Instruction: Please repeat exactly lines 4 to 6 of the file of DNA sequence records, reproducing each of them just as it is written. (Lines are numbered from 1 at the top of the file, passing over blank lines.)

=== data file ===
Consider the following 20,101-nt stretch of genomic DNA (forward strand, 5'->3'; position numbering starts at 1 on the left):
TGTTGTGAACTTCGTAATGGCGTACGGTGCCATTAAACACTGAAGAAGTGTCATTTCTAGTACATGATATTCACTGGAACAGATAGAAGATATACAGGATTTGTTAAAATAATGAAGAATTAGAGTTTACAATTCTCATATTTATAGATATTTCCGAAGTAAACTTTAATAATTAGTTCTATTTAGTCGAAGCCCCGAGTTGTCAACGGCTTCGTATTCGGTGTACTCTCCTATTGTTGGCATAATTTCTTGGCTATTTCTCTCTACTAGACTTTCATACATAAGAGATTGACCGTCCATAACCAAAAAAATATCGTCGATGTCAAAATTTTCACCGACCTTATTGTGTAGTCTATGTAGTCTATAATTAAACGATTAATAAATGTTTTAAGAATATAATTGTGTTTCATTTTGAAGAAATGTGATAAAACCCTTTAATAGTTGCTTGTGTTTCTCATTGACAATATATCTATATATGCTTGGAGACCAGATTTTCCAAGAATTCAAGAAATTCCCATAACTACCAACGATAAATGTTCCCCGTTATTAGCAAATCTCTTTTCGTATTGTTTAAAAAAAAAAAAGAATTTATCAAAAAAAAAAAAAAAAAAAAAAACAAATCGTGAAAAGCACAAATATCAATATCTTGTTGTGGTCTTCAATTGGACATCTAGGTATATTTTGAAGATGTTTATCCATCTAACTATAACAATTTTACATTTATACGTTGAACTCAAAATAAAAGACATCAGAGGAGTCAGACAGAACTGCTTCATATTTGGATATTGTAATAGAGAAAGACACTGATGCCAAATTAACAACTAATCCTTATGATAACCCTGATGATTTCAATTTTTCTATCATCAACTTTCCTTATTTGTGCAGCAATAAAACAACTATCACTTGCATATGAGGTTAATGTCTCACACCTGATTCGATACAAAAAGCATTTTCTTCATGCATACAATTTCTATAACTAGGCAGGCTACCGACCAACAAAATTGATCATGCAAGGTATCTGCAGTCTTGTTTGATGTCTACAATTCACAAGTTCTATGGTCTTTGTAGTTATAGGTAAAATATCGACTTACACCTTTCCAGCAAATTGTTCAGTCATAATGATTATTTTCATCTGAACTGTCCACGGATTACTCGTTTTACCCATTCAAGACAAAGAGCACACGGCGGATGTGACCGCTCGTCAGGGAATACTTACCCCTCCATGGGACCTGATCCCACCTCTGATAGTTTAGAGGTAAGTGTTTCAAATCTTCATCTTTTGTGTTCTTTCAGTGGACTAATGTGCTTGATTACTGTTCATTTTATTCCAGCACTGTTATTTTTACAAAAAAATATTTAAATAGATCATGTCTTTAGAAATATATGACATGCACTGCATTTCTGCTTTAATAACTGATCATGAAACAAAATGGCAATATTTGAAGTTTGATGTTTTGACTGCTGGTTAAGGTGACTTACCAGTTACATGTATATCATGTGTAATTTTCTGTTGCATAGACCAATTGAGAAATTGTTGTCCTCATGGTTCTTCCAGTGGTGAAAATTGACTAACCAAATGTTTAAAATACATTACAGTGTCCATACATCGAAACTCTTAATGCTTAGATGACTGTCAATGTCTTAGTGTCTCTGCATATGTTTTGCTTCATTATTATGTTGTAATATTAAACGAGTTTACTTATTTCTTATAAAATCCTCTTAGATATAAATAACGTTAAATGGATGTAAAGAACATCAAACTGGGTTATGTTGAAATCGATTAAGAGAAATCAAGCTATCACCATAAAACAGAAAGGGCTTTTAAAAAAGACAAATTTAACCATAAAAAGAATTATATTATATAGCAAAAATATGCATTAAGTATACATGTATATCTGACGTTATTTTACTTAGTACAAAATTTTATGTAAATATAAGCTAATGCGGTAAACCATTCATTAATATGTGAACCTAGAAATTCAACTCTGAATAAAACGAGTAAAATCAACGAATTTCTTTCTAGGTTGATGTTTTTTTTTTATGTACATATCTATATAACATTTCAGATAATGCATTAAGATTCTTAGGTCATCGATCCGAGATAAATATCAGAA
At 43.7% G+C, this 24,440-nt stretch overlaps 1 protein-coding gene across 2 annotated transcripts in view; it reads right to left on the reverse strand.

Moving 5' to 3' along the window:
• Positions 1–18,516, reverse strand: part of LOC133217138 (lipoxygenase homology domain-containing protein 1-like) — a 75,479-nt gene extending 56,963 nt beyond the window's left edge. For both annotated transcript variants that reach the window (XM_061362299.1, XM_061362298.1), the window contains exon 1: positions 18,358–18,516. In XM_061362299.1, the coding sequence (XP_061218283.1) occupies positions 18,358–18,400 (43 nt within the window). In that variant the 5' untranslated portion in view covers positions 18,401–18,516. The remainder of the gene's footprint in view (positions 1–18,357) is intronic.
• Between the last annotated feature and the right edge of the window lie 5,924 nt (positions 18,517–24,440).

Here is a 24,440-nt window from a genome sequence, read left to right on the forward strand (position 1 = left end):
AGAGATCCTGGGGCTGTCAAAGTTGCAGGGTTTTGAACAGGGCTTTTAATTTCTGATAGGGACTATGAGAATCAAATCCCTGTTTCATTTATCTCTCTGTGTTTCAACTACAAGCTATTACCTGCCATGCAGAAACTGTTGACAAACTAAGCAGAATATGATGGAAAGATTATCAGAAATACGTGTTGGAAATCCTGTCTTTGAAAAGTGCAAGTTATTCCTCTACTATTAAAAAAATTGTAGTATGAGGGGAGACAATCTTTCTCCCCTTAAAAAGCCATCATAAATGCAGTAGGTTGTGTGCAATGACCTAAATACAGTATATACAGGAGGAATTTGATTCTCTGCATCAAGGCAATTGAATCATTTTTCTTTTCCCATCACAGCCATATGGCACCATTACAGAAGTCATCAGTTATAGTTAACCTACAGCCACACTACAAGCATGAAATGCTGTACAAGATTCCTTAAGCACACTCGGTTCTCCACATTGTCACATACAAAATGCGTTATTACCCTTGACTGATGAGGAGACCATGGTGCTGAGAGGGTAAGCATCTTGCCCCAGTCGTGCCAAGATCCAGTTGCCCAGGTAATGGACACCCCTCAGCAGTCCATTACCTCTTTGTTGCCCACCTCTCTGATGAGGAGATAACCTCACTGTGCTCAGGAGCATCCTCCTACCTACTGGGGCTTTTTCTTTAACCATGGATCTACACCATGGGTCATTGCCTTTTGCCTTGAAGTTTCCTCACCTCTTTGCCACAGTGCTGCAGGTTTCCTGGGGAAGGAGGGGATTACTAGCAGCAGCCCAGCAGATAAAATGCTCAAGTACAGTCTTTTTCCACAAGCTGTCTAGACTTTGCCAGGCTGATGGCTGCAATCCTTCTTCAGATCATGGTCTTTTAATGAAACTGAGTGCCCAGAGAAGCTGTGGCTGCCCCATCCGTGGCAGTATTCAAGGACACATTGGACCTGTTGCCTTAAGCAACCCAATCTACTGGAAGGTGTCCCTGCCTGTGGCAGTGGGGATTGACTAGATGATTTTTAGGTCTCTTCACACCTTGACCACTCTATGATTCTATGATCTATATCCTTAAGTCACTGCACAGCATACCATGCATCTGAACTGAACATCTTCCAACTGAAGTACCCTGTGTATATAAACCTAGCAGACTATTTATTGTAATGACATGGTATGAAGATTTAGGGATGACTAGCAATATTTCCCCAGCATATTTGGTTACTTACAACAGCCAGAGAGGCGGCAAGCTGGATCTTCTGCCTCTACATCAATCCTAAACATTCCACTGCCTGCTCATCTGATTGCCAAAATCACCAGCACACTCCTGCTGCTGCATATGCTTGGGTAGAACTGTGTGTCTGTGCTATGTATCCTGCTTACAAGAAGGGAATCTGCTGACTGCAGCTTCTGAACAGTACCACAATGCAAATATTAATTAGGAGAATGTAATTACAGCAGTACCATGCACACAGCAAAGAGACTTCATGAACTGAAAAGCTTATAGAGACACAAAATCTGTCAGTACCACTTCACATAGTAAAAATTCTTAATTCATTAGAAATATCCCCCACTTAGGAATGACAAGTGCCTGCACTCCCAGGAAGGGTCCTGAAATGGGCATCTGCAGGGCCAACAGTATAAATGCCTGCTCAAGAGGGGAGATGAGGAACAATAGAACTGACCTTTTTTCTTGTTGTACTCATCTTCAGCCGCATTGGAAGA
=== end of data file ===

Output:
Moving 5' to 3' along the window:
• Positions 1–18,516, reverse strand: part of LOC133217138 (lipoxygenase homology domain-containing protein 1-like) — a 75,479-nt gene extending 56,963 nt beyond the window's left edge. For both annotated transcript variants that reach the window (XM_061362299.1, XM_061362298.1), the window contains exon 1: positions 18,358–18,516. In XM_061362299.1, the coding sequence (XP_061218283.1) occupies positions 18,358–18,400 (43 nt within the window). In that variant the 5' untranslated portion in view covers positions 18,401–18,516. The remainder of the gene's footprint in view (positions 1–18,357) is intronic.
• Between the last annotated feature and the right edge of the window lie 5,924 nt (positions 18,517–24,440).